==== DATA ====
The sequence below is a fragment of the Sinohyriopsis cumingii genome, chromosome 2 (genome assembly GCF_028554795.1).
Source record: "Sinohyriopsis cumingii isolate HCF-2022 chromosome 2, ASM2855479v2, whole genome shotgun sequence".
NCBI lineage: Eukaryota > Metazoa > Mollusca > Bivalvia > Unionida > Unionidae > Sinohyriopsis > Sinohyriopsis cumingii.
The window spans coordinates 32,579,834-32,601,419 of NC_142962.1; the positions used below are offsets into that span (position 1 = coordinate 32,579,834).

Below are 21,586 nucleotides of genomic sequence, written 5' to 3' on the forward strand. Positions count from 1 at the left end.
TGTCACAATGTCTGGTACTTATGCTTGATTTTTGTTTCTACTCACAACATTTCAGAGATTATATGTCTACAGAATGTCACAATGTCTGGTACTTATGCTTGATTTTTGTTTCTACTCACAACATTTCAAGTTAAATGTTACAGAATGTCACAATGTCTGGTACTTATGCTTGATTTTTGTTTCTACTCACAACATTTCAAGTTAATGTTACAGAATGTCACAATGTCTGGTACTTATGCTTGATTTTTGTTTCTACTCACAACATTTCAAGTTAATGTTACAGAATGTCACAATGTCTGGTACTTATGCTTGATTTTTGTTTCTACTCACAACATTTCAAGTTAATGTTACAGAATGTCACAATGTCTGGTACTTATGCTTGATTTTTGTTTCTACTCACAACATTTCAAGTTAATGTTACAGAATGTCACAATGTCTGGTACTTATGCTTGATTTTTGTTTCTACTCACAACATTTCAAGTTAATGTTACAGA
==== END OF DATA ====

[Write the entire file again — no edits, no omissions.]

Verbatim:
The sequence below is a fragment of the Sinohyriopsis cumingii genome, chromosome 2 (genome assembly GCF_028554795.1).
Source record: "Sinohyriopsis cumingii isolate HCF-2022 chromosome 2, ASM2855479v2, whole genome shotgun sequence".
NCBI lineage: Eukaryota > Metazoa > Mollusca > Bivalvia > Unionida > Unionidae > Sinohyriopsis > Sinohyriopsis cumingii.
The window spans coordinates 32,579,834-32,601,419 of NC_142962.1; the positions used below are offsets into that span (position 1 = coordinate 32,579,834).

Below are 21,586 nucleotides of genomic sequence, written 5' to 3' on the forward strand. Positions count from 1 at the left end.
TGTCACAATGTCTGGTACTTATGCTTGATTTTTGTTTCTACTCACAACATTTCAGAGATTATATGTCTACAGAATGTCACAATGTCTGGTACTTATGCTTGATTTTTGTTTCTACTCACAACATTTCAAGTTAAATGTTACAGAATGTCACAATGTCTGGTACTTATGCTTGATTTTTGTTTCTACTCACAACATTTCAAGTTAATGTTACAGAATGTCACAATGTCTGGTACTTATGCTTGATTTTTGTTTCTACTCACAACATTTCAAGTTAATGTTACAGAATGTCACAATGTCTGGTACTTATGCTTGATTTTTGTTTCTACTCACAACATTTCAAGTTAATGTTACAGAATGTCACAATGTCTGGTACTTATGCTTGATTTTTGTTTCTACTCACAACATTTCAAGTTAATGTTACAGAATGTCACAATGTCTGGTACTTATGCTTGATTTTTGTTTCTACTCACAACATTTCAAGTTAATGTTACAGA